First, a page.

Prof. Kelly was 100% accurate in his forecasts of the losses in the banks. €110 billion of losses and an €80 billion tab to be picked up after equity takes the first hit. Of this €66 billion will come from the State with junior bondholders carrying the remaining €14 billion of losses. He was so accurate it is uncanny. It truly was a remarkable forecasting performance and huge kudos has accrued to him because of it.
He should have reinforced this and then provided some viable solutions as to how we can work out way out of this mess he has so brilliantly forecast. Instead he ups the doom level even more suggesting the banks will generate €110 billion of debt by 2014. By looking at the money committed so far it is hard to see how anything above €60 billion of debt reduction is possible by abandoning the banks.
Where are the additional €50 billion of losses going to come from that would mean we will be on the hook for one-third the €150 billion the banks are getting from the ECB and the Central Bank of Ireland?
According to the recent data from the Central Bank the six covered banks had €294 billion of customer loans on their books at the end of December 2010. NAMA has taken €72 billion of developer loans from five of them. This gives a total of €366 billion of loans originating from the six banks.
For the numbers used by Prof. Kelly to hold up there would have to a total of about €160 billion of losses on these loans. That is a loss rate of nearly 44% across the entire loan book. This is a staggering loss rate. Also remember that many of these loans are secured loans so the level of default necessary to generate this level of losses would be larger again.
Obviously in some areas higher losses are possible. Losses of 80% or 90% on some development land loans will occur, but not to the level that can make these numbers feasible in the aggregate.
For those who think that such a 50% default on all Irish loans is possible how do you counter that with the fact that the household savings rate has been at about 12% for the past two years. Households account for about half of the loans in the banks, and households are now spending about seven-eights of their disposable income on consumption. The other eight is been used to build up savings and pay down debt. Obviously, this is at the aggregate level and there are individual households in dire needs. This is a serious problem but not the concern here.
This chart from the Central Bank’s Quarterly Financial Accounts shows that households have been saving an average of €4 billion a quarter up to October of last year. It can be seen that about €3 billion of this (based on the red bar) is going to reduce household liabilities.
Data from the Financial Regulator on Mortgage Arrears show that 92% of residential mortgages are being repaid according to the original terms of the contract.
It must also be realised that the banks hold substantial loans outside of Ireland. For example, nearly one-third of the residential mortgages held by the banks in the stress tests were in the UK. That is €43 billion of the total loans. Here is the table from the recent stress test document.
This table shows €274 billion of loans. The remaining loans to bring this up to near €300 billion are in the carcasses Anglo and INBS.
In the worst case scenario the banks are expected to make a loss of 1% on these €43 billion of UK mortgages. The banks will also have non-Irish loans in the corporate, small and medium enterprise and non-mortgage consumer parts of their loan books where losses comparable to those in Ireland are not expected.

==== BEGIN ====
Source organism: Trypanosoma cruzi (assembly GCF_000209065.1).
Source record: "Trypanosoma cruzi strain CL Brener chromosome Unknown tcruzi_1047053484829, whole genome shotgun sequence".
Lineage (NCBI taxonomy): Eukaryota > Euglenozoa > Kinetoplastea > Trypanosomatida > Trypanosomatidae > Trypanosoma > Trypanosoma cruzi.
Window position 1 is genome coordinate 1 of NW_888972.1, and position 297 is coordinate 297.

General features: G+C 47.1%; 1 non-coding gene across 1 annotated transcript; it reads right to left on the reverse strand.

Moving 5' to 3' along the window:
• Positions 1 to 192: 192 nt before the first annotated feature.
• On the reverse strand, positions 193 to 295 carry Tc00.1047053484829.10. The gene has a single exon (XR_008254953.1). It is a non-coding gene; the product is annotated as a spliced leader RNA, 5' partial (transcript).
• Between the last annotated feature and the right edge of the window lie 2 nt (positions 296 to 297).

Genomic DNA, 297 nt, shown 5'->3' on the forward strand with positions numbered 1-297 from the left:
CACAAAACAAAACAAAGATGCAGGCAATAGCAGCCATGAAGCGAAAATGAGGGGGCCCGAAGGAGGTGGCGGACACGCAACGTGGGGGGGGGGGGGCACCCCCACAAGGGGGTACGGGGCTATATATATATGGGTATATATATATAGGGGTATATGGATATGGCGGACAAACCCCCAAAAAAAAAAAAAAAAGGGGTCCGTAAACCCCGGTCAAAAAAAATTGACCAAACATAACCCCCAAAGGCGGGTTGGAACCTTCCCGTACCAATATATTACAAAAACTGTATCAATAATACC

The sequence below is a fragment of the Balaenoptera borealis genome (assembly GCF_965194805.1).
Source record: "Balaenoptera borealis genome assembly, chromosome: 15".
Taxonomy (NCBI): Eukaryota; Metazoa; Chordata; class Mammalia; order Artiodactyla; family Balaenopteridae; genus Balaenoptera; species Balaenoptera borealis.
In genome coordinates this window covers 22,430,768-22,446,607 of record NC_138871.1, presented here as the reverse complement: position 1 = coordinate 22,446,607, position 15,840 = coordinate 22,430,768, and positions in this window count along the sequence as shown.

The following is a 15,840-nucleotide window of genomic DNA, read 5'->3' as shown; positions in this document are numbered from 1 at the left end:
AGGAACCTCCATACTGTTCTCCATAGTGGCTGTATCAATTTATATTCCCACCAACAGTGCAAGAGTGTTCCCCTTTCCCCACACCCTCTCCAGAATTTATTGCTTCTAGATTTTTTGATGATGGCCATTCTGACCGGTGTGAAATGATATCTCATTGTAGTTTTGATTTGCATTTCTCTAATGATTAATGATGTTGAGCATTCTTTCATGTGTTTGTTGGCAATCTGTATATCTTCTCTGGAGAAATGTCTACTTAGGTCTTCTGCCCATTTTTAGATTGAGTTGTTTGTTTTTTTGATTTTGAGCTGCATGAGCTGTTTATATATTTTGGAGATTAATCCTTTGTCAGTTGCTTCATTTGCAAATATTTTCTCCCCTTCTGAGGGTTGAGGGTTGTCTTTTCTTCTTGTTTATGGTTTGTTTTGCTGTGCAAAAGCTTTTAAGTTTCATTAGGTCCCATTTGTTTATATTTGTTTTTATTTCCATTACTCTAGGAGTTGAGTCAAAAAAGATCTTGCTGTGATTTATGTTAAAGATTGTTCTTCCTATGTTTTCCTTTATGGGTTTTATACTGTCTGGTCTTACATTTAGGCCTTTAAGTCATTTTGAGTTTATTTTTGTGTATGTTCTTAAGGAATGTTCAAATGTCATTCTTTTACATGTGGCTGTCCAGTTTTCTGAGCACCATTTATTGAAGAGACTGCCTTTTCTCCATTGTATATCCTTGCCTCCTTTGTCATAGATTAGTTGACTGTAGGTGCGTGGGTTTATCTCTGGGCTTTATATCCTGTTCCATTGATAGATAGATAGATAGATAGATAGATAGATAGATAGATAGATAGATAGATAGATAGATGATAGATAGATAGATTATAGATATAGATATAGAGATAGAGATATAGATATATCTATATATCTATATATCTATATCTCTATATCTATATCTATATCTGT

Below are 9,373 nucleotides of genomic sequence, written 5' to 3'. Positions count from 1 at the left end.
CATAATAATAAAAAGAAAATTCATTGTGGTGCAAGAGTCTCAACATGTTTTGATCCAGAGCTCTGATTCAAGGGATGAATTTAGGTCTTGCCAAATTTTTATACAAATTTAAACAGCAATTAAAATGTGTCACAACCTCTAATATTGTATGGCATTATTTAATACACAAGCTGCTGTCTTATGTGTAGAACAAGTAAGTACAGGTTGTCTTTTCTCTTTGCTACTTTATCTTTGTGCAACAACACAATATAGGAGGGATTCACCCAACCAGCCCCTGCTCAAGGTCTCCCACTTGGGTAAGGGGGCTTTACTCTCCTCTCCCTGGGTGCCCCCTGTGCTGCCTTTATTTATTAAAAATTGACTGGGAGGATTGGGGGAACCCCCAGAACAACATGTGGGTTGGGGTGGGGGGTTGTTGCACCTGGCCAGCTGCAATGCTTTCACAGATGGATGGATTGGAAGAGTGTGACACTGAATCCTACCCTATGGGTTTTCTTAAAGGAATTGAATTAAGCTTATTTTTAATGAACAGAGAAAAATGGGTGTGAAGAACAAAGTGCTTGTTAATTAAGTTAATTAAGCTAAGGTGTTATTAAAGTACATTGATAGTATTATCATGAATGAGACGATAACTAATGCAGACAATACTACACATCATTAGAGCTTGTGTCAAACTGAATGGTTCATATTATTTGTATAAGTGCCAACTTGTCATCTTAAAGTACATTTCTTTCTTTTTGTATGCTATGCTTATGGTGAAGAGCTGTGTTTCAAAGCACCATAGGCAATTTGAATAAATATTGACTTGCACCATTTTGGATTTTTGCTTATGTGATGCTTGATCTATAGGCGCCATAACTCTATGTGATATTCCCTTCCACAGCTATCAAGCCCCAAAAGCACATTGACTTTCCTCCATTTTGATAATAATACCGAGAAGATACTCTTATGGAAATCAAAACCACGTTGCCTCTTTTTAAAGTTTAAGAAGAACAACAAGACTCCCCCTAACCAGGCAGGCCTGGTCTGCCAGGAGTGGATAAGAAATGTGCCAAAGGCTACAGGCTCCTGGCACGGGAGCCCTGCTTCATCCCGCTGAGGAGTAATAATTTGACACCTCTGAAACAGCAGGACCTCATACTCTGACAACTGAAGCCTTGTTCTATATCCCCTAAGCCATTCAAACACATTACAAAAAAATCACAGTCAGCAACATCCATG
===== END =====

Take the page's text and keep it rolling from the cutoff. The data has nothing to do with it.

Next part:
Of the €72 billion of NAMA has taken responsibility for nearly €20 billion are in the UK with small amounts in other international markets. Just taking the mortgage and NAMA loans already reduces the amount of Irish loans to below €300 billion.
With this in mind it is clear that losses well in excess of 50% are needed on the Irish loans in the covered banks for the €160 billion of losses envisaged in this "analysis" to materialise. There are huge problems in the Irish banking system but we gain nothing by treating them in such a ridiculous manner.
There is no way we can halve our debt by cutting loose the banks as Prof. Kelly suggests. The numbers just aren't there to back it up. At the most, we could knock a quarter of the debt off. Prof. Kelly believes that that “Ireland’s problems stem almost entirely from the activities of six privately owned banks”. Our banks have created huge problems but they are responsible for only one-quarter of our public debt.
In 2014, our debt will be around €200 billion. Here is a new note from the NTMA. The evidence to suggest that it will be significantly greater than this is lacking. We brought about a quarter of that into the crisis with us. Another quarter will be due to our calamitous banks. Half of the debt will be due to funding the annual Exchequer deficits from 2008 to 2014. The banks are definitely the single biggest problem in the Irish economy but they are not the biggest source of our public debt.
Prof. Kelly suggests a remedy to that debt generator – immediately bring the budget into balance. We might come back to this at some stage. His first suggestion that we “halve our debt” by disengaging from the banks is populist nonsense.
Undoubtedly, there are debt savings that could be made and the debt legacy from Anglo and INBS is a complete waste. There is no doubt that on a standalone basis the money going into Anglo and INBS is dead money, but as part of an overall strategy to solve our banking crisis it may offer some merits. I don’t know the answer to this.
The situation is not so clear cut with the other four as they do have strategic importance for the State. Any savings from NAMA depend on the final outcome of the process.
The benefits to be made from this suggestion are probably 66% smaller than Prof. Kelly has led people to believe. He does not indicate what he believes the costs to be. All this does is feed into the belief that the banks are dominant cause of all our problems. Get rid of the banks and you get rid of our problems. This is not true.Tweet